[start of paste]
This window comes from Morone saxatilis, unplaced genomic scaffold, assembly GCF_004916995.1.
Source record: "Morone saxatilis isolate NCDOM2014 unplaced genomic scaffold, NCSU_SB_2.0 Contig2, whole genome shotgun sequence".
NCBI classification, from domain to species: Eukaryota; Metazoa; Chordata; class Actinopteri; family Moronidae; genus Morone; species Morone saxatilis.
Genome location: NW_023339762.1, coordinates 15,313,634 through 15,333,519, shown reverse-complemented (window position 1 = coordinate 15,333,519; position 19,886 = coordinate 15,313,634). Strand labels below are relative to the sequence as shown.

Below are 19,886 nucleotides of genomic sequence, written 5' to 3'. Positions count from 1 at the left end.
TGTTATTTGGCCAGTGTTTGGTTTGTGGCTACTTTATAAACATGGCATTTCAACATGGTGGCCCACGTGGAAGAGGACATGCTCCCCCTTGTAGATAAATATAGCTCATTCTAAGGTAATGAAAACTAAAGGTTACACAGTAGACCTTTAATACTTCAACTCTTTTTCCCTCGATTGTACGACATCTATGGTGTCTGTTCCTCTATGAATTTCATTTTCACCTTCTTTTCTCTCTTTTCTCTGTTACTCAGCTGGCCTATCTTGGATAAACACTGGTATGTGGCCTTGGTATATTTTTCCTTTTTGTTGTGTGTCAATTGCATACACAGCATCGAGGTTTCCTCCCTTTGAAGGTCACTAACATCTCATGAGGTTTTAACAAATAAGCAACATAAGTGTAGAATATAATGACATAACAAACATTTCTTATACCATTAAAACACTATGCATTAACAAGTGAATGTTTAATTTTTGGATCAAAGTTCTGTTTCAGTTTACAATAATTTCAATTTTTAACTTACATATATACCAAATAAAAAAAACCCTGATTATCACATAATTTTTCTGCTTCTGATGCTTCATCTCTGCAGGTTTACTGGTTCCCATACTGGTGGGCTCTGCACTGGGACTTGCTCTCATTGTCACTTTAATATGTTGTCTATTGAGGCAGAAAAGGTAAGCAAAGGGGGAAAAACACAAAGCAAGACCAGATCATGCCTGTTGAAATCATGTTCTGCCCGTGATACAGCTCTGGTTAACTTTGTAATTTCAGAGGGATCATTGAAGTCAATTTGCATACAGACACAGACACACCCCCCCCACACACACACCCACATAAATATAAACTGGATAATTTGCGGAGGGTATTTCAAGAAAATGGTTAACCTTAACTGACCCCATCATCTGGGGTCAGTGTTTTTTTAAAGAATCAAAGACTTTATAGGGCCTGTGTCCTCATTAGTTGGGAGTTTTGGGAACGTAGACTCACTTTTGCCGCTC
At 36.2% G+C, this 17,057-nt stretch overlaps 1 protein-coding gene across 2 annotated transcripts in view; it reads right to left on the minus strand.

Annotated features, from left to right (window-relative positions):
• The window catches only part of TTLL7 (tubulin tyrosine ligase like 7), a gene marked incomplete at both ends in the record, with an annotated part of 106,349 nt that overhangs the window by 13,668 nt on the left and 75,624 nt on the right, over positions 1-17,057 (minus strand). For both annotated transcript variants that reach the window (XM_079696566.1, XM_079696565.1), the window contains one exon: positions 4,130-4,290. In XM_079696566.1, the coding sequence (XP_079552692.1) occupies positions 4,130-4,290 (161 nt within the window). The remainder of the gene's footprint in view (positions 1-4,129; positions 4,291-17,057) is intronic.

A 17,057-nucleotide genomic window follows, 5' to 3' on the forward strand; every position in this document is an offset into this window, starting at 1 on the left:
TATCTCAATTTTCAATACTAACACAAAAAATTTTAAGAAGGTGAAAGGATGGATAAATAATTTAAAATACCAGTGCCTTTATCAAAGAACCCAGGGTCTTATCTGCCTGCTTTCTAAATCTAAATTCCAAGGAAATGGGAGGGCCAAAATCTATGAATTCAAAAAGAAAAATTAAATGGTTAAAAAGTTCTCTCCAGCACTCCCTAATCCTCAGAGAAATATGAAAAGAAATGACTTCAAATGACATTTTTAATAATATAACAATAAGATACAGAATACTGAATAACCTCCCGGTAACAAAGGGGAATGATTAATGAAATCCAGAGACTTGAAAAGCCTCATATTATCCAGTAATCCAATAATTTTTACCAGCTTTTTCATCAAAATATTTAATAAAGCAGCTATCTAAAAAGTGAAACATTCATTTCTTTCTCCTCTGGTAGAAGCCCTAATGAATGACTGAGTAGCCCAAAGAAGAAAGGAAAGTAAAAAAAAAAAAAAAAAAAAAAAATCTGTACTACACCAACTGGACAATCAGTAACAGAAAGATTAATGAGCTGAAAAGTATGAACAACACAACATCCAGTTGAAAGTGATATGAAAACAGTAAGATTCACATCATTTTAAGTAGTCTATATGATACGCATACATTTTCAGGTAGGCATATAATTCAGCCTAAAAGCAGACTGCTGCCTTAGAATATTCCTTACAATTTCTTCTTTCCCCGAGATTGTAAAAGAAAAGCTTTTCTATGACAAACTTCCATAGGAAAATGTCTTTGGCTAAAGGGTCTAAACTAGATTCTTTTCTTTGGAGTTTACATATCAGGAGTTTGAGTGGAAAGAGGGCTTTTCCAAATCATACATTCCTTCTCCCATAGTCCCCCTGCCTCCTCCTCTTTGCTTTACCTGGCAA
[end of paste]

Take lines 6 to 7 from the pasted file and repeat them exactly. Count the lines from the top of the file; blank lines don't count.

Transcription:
TGTTATTTGGCCAGTGTTTGGTTTGTGGCTACTTTATAAACATGGCATTTCAACATGGTGGCCCACGTGGAAGAGGACATGCTCCCCCTTGTAGATAAATATAGCTCATTCTAAGGTAATGAAAACTAAAGGTTACACAGTAGACCTTTAATACTTCAACTCTTTTTCCCTCGATTGTACGACATCTATGGTGTCTGTTCCTCTATGAATTTCATTTTCACCTTCTTTTCTCTCTTTTCTCTGTTACTCAGCTGGCCTATCTTGGATAAACACTGGTATGTGGCCTTGGTATATTTTTCCTTTTTGTTGTGTGTCAATTGCATACACAGCATCGAGGTTTCCTCCCTTTGAAGGTCACTAACATCTCATGAGGTTTTAACAAATAAGCAACATAAGTGTAGAATATAATGACATAACAAACATTTCTTATACCATTAAAACACTATGCATTAACAAGTGAATGTTTAATTTTTGGATCAAAGTTCTGTTTCAGTTTACAATAATTTCAATTTTTAACTTACATATATACCAAATAAAAAAAACCCTGATTATCACATAATTTTTCTGCTTCTGATGCTTCATCTCTGCAGGTTTACTGGTTCCCATACTGGTGGGCTCTGCACTGGGACTTGCTCTCATTGTCACTTTAATATGTTGTCTATTGAGGCAGAAAAGGTAAGCAAAGGGGGAAAAACACAAAGCAAGACCAGATCATGCCTGTTGAAATCATGTTCTGCCCGTGATACAGCTCTGGTTAACTTTGTAATTTCAGAGGGATCATTGAAGTCAATTTGCATACAGACACAGACACACCCCCCCCACACACACACCCACATAAATATAAACTGGATAATTTGCGGAGGGTATTTCAAGAAAATGGTTAACCTTAACTGACCCCATCATCTGGGGTCAGTGTTTTTTTAAAGAATCAAAGACTTTATAGGGCCTGTGTCCTCATTAGTTGGGAGTTTTGGGAACGTAGACTCACTTTTGCCGCTC
At 36.2% G+C, this 17,057-nt stretch overlaps 1 protein-coding gene across 2 annotated transcripts in view; it reads right to left on the minus strand.